Cris Rowan has also helped communities think through the far more difficult question of how you create outdoor spaces for teenagers and young adults. Places where kids can be safe while they are also practising their independence. She has helped communities create spaces that meet the reality and the need of all ages and it does work—it is possible to get kids of all ages—outside and playing.
Here’s how good playgrounds make kids smarter
Rowan states that playground structures are an integral component for attaining literacy, as they ensure children meet critical developmental milestones necessary for eventual printing and reading. Playground structures should contain elements that contribute to the development of the vestibular, proprioceptive and tactile sensory systems.
Vestibular System – Posture and Attention
“Equipment that causes a child to move off their centre of gravity serves to activate the core stabilizer muscles, bringing the child back into their center and facilitating midline postural tone. This strong core is required for integration of both sides of the body, and coordination of both eyes. Vestibular stimulation also optimizes a child’s arousal state, enabling attention,” says Cris Rowan.
Examples include a variety of swing types (traditional, hammock, inner tube or tire, rope, etc.), trapeze bars, zip lines, slides, merry-go-rounds, trampolines, gliders, therapy balls, spinning boards and discs, and scooter boards.
Proprioceptive System – Strength and Coordination
“Equipment that makes a child’s muscle and joint systems work hard promotes strength and coordination of the muscles, and also serves to calm down a child who is agitated and aggressive,” says Cris Rowan.
Examples include climbing devices e.g. ropes, cargo net, frames, climbing mounts on walls, jungle gyms, parallel bars, Tug-Of-War rope, crawling through plastic tubes, chin-up bars, and exercise bikes. (Cris Rowan gives this tip that children who are having trouble with fighting can be required to do a Tug-off to help.)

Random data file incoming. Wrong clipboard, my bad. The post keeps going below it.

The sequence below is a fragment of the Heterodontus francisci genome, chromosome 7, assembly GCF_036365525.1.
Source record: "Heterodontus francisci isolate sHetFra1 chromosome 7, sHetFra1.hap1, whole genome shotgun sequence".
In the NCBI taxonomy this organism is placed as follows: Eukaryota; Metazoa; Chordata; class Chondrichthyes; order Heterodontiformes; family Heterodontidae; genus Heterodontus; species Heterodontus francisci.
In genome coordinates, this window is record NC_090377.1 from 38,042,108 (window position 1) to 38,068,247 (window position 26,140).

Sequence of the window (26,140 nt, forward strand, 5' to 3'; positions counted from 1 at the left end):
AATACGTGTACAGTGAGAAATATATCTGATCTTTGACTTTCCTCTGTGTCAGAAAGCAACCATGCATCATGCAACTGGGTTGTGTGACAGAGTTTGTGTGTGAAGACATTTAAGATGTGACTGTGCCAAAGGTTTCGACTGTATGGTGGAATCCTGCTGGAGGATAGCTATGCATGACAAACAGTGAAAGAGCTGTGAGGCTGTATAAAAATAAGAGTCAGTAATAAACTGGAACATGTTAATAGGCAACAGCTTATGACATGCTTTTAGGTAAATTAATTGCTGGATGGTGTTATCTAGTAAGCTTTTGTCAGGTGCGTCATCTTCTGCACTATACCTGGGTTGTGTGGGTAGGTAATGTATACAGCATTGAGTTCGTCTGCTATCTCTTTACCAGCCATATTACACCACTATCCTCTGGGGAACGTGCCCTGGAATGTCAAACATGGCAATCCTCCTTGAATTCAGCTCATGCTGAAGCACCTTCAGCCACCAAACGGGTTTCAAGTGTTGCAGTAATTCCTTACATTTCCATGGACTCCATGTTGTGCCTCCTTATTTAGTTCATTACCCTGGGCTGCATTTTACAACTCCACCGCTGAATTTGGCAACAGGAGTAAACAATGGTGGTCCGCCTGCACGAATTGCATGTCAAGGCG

Tactile System – Praxis and Calming
“Equipment that administers deep pressure to the mechanoreceptors found in a child’s tactile or touch system, serves to help that child know where their body is in space, a precursor for planning specific movement patterns essential for fine and gross motor tasks known as praxis,” says Cris Rowan.
Examples include lycra pod swings, crawling inside large inflated truck tire inner tubes, rolling children tight in blankets, rolling down grassy slopes, crawling through lycra tubes, getting squished in between two bean bag chairs or gym mats.
I looked at a number of studies for the Green Mama book and Cris Rowan points to a number of others. They all show that playground time—and most importantly—imaginative free play is one of the most important aspects in determining future success in school and beyond. Cris Rowan says that is because playground time enhances learning, improves cognition and memory, decreases ADHD and improves focus and attention in all children and inhibits impulsivity. Thinkers like author Richard Louv says the most important part of that is being in nature—preferably without parents or coaches dictating or formalizing that time—and what I found most compelling was the idea that free play is the key.
So, get outside and play. And fight—oh, fight—for interesting and amazing playgrounds and more free play for all children!
By Manda Aufochs Gillespie, The Green Mama. Learn more: Buy the best-selling book and sign-up to join the green mama newsletter community. The amazing photo of the kids playing on the “adventure playground” is from Project Somos. The others are by me.